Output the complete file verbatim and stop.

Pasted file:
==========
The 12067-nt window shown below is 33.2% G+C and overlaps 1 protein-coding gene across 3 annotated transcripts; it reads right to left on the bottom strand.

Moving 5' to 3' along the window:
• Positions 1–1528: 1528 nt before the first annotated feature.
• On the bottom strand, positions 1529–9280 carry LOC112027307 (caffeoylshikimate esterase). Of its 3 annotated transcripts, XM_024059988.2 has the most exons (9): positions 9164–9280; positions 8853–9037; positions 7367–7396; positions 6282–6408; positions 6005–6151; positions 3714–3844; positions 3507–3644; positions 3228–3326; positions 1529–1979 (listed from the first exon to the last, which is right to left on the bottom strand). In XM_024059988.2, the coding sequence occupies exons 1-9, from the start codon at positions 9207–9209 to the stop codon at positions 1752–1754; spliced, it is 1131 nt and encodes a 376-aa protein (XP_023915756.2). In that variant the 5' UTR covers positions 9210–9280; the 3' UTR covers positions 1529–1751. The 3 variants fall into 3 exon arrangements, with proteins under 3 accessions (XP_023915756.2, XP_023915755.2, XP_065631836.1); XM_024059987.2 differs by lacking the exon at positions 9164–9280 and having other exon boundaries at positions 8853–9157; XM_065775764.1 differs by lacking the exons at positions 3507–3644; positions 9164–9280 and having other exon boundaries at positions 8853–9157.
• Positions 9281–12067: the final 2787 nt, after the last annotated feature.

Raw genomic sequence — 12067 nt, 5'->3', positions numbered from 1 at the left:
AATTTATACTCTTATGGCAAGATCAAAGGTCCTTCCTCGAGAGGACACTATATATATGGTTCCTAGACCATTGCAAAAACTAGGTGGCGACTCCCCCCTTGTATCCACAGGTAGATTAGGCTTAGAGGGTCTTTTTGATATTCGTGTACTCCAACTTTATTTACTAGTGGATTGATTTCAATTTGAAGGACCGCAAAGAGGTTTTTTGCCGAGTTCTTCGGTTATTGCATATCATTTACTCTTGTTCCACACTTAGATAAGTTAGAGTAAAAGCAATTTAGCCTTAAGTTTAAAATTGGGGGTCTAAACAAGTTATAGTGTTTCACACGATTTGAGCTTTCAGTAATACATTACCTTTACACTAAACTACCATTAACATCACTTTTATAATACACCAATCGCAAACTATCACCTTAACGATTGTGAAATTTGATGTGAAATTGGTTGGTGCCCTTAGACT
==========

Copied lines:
The 12067-nt window shown below is 33.2% G+C and overlaps 1 protein-coding gene across 3 annotated transcripts; it reads right to left on the bottom strand.

Moving 5' to 3' along the window:
• Positions 1–1528: 1528 nt before the first annotated feature.
• On the bottom strand, positions 1529–9280 carry LOC112027307 (caffeoylshikimate esterase). Of its 3 annotated transcripts, XM_024059988.2 has the most exons (9): positions 9164–9280; positions 8853–9037; positions 7367–7396; positions 6282–6408; positions 6005–6151; positions 3714–3844; positions 3507–3644; positions 3228–3326; positions 1529–1979 (listed from the first exon to the last, which is right to left on the bottom strand). In XM_024059988.2, the coding sequence occupies exons 1-9, from the start codon at positions 9207–9209 to the stop codon at positions 1752–1754; spliced, it is 1131 nt and encodes a 376-aa protein (XP_023915756.2). In that variant the 5' UTR covers positions 9210–9280; the 3' UTR covers positions 1529–1751. The 3 variants fall into 3 exon arrangements, with proteins under 3 accessions (XP_023915756.2, XP_023915755.2, XP_065631836.1); XM_024059987.2 differs by lacking the exon at positions 9164–9280 and having other exon boundaries at positions 8853–9157; XM_065775764.1 differs by lacking the exons at positions 3507–3644; positions 9164–9280 and having other exon boundaries at positions 8853–9157.
• Positions 9281–12067: the final 2787 nt, after the last annotated feature.

Raw genomic sequence — 12067 nt, 5'->3', positions numbered from 1 at the left:
AATTTATACTCTTATGGCAAGATCAAAGGTCCTTCCTCGAGAGGACACTATATATATGGTTCCTAGACCATTGCAAAAACTAGGTGGCGACTCCCCCCTTGTATCCACAGGTAGATTAGGCTTAGAGGGTCTTTTTGATATTCGTGTACTCCAACTTTATTTACTAGTGGATTGATTTCAATTTGAAGGACCGCAAAGAGGTTTTTTGCCGAGTTCTTCGGTTATTGCATATCATTTACTCTTGTTCCACACTTAGATAAGTTAGAGTAAAAGCAATTTAGCCTTAAGTTTAAAATTGGGGGTCTAAACAAGTTATAGTGTTTCACACGATTTGAGCTTTCAGTAATACATTACCTTTACACTAAACTACCATTAACATCACTTTTATAATACACCAATCGCAAACTATCACCTTAACGATTGTGAAATTTGATGTGAAATTGGTTGGTGCCCTTAGACT